Caption: Dr. Seth Moore, a wildlife biologist with the Grand Portage Band of Lake Superior Chippewa, tracks radio-collared moose on reservation lands.  , Credit: Photo by Carah Thomas
Image by: Photo by Carah Thomas 
Dr. Seth Moore, a wildlife biologist with the Grand Portage Band of Lake Superior Chippewa, tracks radio-collared moose on reservation lands.  

Minnesota Moose Numbers On The Decline

From: WTIP
Length: 06:45

Moose hold a special place in the hearts of most Minnesotans. To many, they represent wilderness and the north woods like no other animal. Native Americans in the region have long had a sacred connection to moose, and the name itself means “eater of twigs” in Ojibwe. But moose aren’t doing well in Minnesota. In the northwestern part of the state, the population has collapsed, dropping from over 4,000 animals in the mid-1980’s, to less than 100 today. The focus now is on the herd in northeastern Minnesota, which is also on the decline, and where people are working to understand what’s happening and why.

Dr_seth_moore_small Reporter Carah Thomas, of WTIP North Shore Community Radio in Grand Marais, MN, spent time in the field with moose researcher Dr. Seth Moore, a wildlife biologist with the Grand Portage Band of Lake Superior Chippewa, and talked with other leading scientists, including Dr. Rolf Peterson and the DNR’s Mark Lenarz for this story.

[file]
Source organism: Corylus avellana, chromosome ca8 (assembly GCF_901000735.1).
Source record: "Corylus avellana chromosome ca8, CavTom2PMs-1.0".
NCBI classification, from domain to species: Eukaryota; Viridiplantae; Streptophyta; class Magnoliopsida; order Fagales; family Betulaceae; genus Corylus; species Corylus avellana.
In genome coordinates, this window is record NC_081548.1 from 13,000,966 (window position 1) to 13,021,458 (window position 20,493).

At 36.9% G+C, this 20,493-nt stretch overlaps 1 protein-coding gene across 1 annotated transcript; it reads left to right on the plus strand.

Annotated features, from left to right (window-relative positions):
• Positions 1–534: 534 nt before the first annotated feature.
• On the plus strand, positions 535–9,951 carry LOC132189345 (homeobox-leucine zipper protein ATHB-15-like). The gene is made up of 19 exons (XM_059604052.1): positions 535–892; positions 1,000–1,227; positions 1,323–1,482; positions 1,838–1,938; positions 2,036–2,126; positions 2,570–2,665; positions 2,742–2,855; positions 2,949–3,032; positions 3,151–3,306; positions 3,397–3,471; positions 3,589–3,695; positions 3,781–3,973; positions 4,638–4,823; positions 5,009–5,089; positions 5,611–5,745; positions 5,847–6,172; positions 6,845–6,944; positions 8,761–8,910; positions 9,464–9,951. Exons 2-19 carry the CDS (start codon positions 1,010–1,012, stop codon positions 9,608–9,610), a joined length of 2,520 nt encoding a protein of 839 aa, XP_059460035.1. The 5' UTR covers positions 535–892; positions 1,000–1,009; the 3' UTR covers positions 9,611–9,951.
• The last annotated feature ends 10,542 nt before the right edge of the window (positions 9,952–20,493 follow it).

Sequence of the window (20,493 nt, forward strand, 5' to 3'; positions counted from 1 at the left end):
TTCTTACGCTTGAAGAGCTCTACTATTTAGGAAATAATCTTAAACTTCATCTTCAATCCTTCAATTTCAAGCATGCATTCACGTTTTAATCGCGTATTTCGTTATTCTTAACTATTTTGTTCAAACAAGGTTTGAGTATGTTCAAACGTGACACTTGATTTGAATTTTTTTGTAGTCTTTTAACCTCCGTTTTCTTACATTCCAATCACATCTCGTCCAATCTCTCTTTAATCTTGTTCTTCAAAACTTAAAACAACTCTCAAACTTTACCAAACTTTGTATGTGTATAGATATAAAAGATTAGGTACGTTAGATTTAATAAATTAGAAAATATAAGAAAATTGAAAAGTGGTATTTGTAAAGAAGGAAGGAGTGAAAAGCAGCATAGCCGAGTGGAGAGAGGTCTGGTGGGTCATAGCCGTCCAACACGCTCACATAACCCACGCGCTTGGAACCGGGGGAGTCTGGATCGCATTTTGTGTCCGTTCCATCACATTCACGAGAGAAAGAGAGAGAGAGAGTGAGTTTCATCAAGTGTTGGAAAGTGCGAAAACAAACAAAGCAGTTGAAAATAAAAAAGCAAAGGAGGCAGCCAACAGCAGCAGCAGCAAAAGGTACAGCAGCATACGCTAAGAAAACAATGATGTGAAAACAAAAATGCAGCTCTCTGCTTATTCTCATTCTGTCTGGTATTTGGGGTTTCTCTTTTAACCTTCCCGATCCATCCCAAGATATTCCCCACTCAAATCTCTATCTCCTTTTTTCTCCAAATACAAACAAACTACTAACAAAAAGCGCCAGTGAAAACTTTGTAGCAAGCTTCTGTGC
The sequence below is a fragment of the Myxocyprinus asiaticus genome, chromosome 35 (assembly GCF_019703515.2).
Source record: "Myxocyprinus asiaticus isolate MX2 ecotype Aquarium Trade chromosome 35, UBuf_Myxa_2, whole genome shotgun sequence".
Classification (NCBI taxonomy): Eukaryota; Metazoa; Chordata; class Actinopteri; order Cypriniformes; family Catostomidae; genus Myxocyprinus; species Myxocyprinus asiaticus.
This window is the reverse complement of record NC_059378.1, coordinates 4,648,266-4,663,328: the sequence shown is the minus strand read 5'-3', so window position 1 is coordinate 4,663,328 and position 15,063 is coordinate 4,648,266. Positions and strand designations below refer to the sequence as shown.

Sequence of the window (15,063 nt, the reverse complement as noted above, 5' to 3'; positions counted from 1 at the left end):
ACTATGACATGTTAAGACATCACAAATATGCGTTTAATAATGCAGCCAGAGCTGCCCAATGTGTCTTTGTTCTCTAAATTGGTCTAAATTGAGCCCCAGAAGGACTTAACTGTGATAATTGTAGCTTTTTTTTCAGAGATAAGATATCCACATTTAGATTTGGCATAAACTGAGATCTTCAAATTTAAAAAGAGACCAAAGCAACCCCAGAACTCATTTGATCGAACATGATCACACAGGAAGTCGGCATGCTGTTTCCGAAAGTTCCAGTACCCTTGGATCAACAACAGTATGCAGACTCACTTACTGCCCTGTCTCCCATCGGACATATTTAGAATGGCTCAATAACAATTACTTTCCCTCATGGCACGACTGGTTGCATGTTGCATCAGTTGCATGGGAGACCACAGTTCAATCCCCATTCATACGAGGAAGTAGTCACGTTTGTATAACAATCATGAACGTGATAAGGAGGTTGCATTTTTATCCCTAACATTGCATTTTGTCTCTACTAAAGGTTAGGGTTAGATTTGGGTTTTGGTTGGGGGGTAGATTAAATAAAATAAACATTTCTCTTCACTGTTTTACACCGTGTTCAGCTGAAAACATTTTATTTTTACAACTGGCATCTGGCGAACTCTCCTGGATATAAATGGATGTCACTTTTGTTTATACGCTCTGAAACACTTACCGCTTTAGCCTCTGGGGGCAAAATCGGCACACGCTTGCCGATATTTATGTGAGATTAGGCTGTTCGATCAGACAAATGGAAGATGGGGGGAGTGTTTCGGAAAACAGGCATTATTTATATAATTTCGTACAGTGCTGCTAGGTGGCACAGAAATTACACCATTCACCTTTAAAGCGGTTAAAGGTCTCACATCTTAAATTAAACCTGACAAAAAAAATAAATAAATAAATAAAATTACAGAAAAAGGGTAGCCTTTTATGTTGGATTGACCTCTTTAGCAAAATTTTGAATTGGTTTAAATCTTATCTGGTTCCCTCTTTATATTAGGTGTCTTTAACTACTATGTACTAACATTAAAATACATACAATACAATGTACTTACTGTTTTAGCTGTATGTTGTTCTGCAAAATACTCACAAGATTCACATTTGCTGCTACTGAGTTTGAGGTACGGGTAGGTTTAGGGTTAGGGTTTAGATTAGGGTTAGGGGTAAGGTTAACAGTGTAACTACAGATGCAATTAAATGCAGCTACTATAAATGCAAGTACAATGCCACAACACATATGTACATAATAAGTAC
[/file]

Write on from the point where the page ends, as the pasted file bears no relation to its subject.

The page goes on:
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Piece Description

Reporter Carah Thomas, of WTIP North Shore Community Radio in Grand Marais, MN, spent time in the field with moose researcher Dr. Seth Moore, a wildlife biologist with the Grand Portage Band of Lake Superior Chippewa, and talked with other leading scientists, including Dr. Rolf Peterson and the DNR’s Mark Lenarz for this story.

Transcript

Moose hold a special place in the hearts of most Minnesotans. To many, they represent wilderness and the north woods like no other animal. Native Americans in the region have long had a sacred connection to moose, and the name itself means “eater of twigs” in Ojibwe. But moose aren’t doing well in Minnesota. In the northwestern part of the state, the population has collapsed, dropping from over 4,000 animals in the mid-1980s to less than 100 today. The focus now is on the herd in northeastern Minnesota, which is also on the decline. The 2010 aerial moose survey estimates the population at about 5,500 animals, down from last year's estimate of 7,500. Teams of researchers, concerned individuals, institutions, and agencies are trying to understand what's happening to the moose, and why.

Dr. Seth Moore is a fish and wildlife biologist with the Grand Portage Band of Lake Superior Chippe...
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Intro and Outro

INTRO:

Moose hold a special place in the hearts of most Minnesotans. Catching sight of one of these magnificent animals is a thrill, for locals and visitors alike. But moose are disappearing from the landscape. Carah Thomas, of WTIP North Shore Community Radio in Grand Marais, MN has this report.

OUTRO:

That was Carah Thomas with WTIP North Shore Community Radio in Grand Marais, Minnesota, online at wtip.org. Support for this feature comes from the Minnesota Arts and Cultural Heritage Fund.

Additional Credits

Support for this feature comes from the Minnesota Arts and Cultural Heritage Fund.